Tom Sharp

It takes all kinds, and no one can be all things. But I have no use for it unless it has sanity: health of language and health of mind, which are intimately related. Language is not merely a means to an end—nothing is so justified—nor is it an endless means. Altho sanity allows grammatical distortion, it excludes perceptual distortion. It requires that the subject be put in the light of concrete details humanly experienced, avoiding the formless abstract. Without my poems, for example, this commentary would be insane. Poetic craft is the manifestation of selection and context. Poetry is exploratory; its mode is perception that is curious, open, creative, appreciative, unpretentious, honest, unfearing, flexible, critical, and sometimes humorous; its object is enhanced life and consciousness, and its subject is the forms of perception. Perception, not limited to the work of the five senses, is the changing interplay of the subjective and the objective, whose similarities and differences, like the poles of an incredibly multi-variable magnet in iron dust, create form. This form is organic and purposeful; it inheres in the real, survives with sanity in our experience, and may be objectified with craft in words as potential voice and meaning to affect the consciousness of the reader as a Gestalt. If this Gestalt is exploratory, awakening new and healthy human potential, then the poem may enhance consciousness or test possible ways of dealing with circumstances: tragedies, beauties, comedies.

I am an objectivist, a relativist, and a pluralist. I am Native American, but also an Anglo-Saxon, French, Russian immigrant poorly accustomed to the New World. I rely on intuition and the poetic discipline to realize events too complex for reason. I meditate by rivers and under trees, work with the muscles of my hands and back, and find my way in conversation, poetry, and the work I read. I find myself with many of us in a tradition which gives standards for achievement and suggests possibilities for growth—Pound, Williams, Zukofsky, Oppen, Olson, Creeley, Snyder, Bromige. The natures and reality of creation and creator inspire a poetry ordered by what is real to me. These poems occured during the last year in Fortuna alongside the Eel River, at friends’ apartments in San Francisco and Monterey, at my home last fall and winter in Menlo Park, and at Stanford where I am earning a Ph.D. in English and American literature. I write to describe what I am, who I know, where we live, what we do, and how we are. One’s actions assert one’s values; life and poetry are not separable. The result of sanity, enhancing life and consciousness, is to be more fully human. Human! I use the word instead of good or bad to describe the roots of our complex natures, simplicities sometimes realized in acts without pretention or effort. Humanity is what Zen practice may achieve, the realization of “just so” and “ever so.” Suzuki Roshi called this “the single-minded way,” which we should not be curious about. Our discussion is over. Let’s have a cup of tea!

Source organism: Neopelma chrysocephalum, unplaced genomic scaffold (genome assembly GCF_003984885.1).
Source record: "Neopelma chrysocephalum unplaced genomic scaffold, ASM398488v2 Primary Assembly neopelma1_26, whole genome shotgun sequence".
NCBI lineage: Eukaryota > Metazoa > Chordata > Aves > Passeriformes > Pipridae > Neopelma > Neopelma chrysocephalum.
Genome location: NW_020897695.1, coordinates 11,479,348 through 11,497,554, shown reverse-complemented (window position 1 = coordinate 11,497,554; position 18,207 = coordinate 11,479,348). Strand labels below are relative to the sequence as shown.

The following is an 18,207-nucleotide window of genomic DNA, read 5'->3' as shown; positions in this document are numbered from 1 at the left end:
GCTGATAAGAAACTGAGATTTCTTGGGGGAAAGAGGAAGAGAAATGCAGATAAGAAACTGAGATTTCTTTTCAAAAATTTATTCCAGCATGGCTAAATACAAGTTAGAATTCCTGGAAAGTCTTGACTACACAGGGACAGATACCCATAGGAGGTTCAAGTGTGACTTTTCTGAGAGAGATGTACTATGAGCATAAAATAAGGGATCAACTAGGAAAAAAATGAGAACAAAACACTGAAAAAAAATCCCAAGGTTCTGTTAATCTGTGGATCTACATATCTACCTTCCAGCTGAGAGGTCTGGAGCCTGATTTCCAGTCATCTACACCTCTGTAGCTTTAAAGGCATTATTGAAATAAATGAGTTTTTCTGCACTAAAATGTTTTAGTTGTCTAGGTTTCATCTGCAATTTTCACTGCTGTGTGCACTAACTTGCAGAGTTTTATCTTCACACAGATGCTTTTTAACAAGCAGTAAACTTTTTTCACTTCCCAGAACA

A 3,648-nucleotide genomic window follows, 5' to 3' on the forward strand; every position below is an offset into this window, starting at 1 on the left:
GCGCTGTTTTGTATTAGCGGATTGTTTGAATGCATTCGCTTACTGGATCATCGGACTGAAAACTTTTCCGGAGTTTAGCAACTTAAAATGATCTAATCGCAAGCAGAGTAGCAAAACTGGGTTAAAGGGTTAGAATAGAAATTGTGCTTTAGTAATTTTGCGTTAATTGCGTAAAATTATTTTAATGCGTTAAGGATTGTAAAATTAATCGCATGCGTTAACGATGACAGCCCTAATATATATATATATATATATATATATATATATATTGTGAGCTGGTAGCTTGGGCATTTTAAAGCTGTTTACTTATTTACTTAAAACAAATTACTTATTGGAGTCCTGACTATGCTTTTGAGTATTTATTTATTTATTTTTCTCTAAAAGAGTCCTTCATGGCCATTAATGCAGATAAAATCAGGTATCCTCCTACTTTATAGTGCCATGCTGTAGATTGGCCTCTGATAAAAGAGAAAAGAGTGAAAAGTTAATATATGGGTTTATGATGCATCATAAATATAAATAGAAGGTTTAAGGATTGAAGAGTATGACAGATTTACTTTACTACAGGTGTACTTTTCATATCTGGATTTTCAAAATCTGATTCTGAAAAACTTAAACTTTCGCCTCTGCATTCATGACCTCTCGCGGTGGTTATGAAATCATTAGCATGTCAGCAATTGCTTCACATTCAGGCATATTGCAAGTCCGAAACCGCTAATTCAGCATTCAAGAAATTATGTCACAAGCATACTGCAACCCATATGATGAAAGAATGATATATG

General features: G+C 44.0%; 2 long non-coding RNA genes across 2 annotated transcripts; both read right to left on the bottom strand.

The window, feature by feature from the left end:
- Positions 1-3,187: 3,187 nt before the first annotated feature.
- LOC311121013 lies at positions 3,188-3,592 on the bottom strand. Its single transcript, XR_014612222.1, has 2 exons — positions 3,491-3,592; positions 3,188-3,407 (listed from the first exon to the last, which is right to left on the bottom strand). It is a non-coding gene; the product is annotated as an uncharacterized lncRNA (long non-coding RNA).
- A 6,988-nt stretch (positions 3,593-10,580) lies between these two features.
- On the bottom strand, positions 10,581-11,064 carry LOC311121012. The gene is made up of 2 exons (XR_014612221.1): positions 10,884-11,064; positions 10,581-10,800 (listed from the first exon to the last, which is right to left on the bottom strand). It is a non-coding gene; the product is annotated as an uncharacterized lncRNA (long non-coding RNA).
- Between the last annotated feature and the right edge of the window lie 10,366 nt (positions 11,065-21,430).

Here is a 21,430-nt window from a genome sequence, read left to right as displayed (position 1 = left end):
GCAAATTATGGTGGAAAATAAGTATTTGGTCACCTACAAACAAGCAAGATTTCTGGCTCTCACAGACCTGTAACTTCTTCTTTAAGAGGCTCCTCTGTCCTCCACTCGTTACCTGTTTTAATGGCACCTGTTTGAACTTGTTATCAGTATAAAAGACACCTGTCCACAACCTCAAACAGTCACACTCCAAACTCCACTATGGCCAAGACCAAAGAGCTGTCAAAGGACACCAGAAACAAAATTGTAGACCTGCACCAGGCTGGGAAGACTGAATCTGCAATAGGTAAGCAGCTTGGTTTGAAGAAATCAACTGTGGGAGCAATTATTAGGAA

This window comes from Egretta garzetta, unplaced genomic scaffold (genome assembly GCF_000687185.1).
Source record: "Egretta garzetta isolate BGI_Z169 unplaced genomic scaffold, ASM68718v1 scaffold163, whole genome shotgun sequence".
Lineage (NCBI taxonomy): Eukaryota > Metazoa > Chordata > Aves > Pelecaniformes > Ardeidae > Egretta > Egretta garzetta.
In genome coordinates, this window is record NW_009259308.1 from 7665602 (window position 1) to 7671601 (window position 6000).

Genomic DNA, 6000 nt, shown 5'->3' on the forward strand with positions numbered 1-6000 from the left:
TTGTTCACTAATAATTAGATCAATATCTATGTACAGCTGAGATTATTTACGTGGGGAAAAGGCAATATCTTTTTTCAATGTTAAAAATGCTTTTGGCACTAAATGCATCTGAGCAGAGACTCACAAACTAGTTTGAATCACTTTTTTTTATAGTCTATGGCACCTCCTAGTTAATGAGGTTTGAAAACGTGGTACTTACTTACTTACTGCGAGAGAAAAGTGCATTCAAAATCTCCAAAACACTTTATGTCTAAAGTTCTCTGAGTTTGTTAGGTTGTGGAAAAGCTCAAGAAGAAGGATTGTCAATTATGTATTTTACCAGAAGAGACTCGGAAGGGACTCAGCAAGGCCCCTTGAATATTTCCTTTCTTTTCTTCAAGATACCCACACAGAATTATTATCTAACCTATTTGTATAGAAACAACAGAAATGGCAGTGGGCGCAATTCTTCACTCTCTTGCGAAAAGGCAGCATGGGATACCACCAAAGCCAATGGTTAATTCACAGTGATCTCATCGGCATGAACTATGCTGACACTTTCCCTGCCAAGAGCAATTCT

13 May 1981